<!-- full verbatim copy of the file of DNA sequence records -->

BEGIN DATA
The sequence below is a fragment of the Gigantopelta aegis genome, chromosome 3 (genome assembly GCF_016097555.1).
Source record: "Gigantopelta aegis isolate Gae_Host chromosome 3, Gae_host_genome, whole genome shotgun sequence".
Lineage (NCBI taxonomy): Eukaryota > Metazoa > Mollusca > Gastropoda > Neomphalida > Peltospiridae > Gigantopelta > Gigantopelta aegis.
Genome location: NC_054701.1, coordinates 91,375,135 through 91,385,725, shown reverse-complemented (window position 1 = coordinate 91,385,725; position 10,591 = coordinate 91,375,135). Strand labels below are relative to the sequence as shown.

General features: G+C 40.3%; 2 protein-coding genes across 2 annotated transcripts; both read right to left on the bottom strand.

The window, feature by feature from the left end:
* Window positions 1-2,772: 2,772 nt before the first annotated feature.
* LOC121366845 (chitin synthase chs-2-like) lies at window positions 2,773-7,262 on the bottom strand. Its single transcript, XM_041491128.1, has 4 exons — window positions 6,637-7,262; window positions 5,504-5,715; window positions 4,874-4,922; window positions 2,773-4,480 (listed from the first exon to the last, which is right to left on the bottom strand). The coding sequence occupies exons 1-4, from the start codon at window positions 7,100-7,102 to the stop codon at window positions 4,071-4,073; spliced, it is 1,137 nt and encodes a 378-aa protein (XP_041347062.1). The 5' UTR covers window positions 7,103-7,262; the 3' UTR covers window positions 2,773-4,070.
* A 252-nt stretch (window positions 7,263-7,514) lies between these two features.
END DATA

The sequence below is a fragment of the Gigantopelta aegis genome, chromosome 3 (genome assembly GCF_016097555.1).
Source record: "Gigantopelta aegis isolate Gae_Host chromosome 3, Gae_host_genome, whole genome shotgun sequence".
Lineage (NCBI taxonomy): Eukaryota > Metazoa > Mollusca > Gastropoda > Neomphalida > Peltospiridae > Gigantopelta > Gigantopelta aegis.
Genome location: NC_054701.1, coordinates 91,375,135 through 91,385,725, shown reverse-complemented (window position 1 = coordinate 91,385,725; position 10,591 = coordinate 91,375,135). Strand labels below are relative to the sequence as shown.

General features: G+C 40.3%; 2 protein-coding genes across 2 annotated transcripts; both read right to left on the bottom strand.

The window, feature by feature from the left end:
* Window positions 1-2,772: 2,772 nt before the first annotated feature.
* LOC121366845 (chitin synthase chs-2-like) lies at window positions 2,773-7,262 on the bottom strand. Its single transcript, XM_041491128.1, has 4 exons — window positions 6,637-7,262; window positions 5,504-5,715; window positions 4,874-4,922; window positions 2,773-4,480 (listed from the first exon to the last, which is right to left on the bottom strand). The coding sequence occupies exons 1-4, from the start codon at window positions 7,100-7,102 to the stop codon at window positions 4,071-4,073; spliced, it is 1,137 nt and encodes a 378-aa protein (XP_041347062.1). The 5' UTR covers window positions 7,103-7,262; the 3' UTR covers window positions 2,773-4,070.
* A 252-nt stretch (window positions 7,263-7,514) lies between these two features.